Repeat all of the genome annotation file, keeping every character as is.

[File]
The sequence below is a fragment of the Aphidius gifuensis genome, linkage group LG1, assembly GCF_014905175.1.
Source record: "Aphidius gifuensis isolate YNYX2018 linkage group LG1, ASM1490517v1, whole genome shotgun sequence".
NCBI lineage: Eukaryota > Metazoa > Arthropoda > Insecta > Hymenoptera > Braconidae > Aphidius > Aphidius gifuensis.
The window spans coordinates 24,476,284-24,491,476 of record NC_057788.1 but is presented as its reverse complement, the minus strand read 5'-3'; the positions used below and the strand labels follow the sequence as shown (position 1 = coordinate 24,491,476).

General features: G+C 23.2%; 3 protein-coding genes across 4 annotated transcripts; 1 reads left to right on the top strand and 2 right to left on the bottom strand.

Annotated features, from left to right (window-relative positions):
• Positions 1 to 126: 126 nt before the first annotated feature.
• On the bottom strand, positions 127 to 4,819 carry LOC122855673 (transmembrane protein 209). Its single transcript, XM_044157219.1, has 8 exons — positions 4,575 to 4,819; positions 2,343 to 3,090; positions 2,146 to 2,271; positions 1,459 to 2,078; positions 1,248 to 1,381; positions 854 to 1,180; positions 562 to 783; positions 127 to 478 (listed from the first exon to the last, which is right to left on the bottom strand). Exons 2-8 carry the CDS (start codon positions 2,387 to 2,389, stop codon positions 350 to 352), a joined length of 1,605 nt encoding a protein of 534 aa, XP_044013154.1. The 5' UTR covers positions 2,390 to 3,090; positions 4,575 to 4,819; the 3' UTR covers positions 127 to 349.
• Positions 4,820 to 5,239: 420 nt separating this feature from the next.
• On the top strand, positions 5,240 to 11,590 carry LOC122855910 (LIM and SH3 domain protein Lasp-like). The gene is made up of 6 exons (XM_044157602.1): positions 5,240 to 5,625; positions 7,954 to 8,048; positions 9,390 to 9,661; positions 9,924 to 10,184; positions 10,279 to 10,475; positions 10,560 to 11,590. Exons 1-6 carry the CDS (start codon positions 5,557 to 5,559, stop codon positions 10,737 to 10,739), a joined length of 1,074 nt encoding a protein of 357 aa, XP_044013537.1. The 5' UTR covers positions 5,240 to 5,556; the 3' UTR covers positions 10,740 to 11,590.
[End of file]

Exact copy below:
The sequence below is a fragment of the Aphidius gifuensis genome, linkage group LG1, assembly GCF_014905175.1.
Source record: "Aphidius gifuensis isolate YNYX2018 linkage group LG1, ASM1490517v1, whole genome shotgun sequence".
NCBI lineage: Eukaryota > Metazoa > Arthropoda > Insecta > Hymenoptera > Braconidae > Aphidius > Aphidius gifuensis.
The window spans coordinates 24,476,284-24,491,476 of record NC_057788.1 but is presented as its reverse complement, the minus strand read 5'-3'; the positions used below and the strand labels follow the sequence as shown (position 1 = coordinate 24,491,476).

General features: G+C 23.2%; 3 protein-coding genes across 4 annotated transcripts; 1 reads left to right on the top strand and 2 right to left on the bottom strand.

Annotated features, from left to right (window-relative positions):
• Positions 1 to 126: 126 nt before the first annotated feature.
• On the bottom strand, positions 127 to 4,819 carry LOC122855673 (transmembrane protein 209). Its single transcript, XM_044157219.1, has 8 exons — positions 4,575 to 4,819; positions 2,343 to 3,090; positions 2,146 to 2,271; positions 1,459 to 2,078; positions 1,248 to 1,381; positions 854 to 1,180; positions 562 to 783; positions 127 to 478 (listed from the first exon to the last, which is right to left on the bottom strand). Exons 2-8 carry the CDS (start codon positions 2,387 to 2,389, stop codon positions 350 to 352), a joined length of 1,605 nt encoding a protein of 534 aa, XP_044013154.1. The 5' UTR covers positions 2,390 to 3,090; positions 4,575 to 4,819; the 3' UTR covers positions 127 to 349.
• Positions 4,820 to 5,239: 420 nt separating this feature from the next.
• On the top strand, positions 5,240 to 11,590 carry LOC122855910 (LIM and SH3 domain protein Lasp-like). The gene is made up of 6 exons (XM_044157602.1): positions 5,240 to 5,625; positions 7,954 to 8,048; positions 9,390 to 9,661; positions 9,924 to 10,184; positions 10,279 to 10,475; positions 10,560 to 11,590. Exons 1-6 carry the CDS (start codon positions 5,557 to 5,559, stop codon positions 10,737 to 10,739), a joined length of 1,074 nt encoding a protein of 357 aa, XP_044013537.1. The 5' UTR covers positions 5,240 to 5,556; the 3' UTR covers positions 10,740 to 11,590.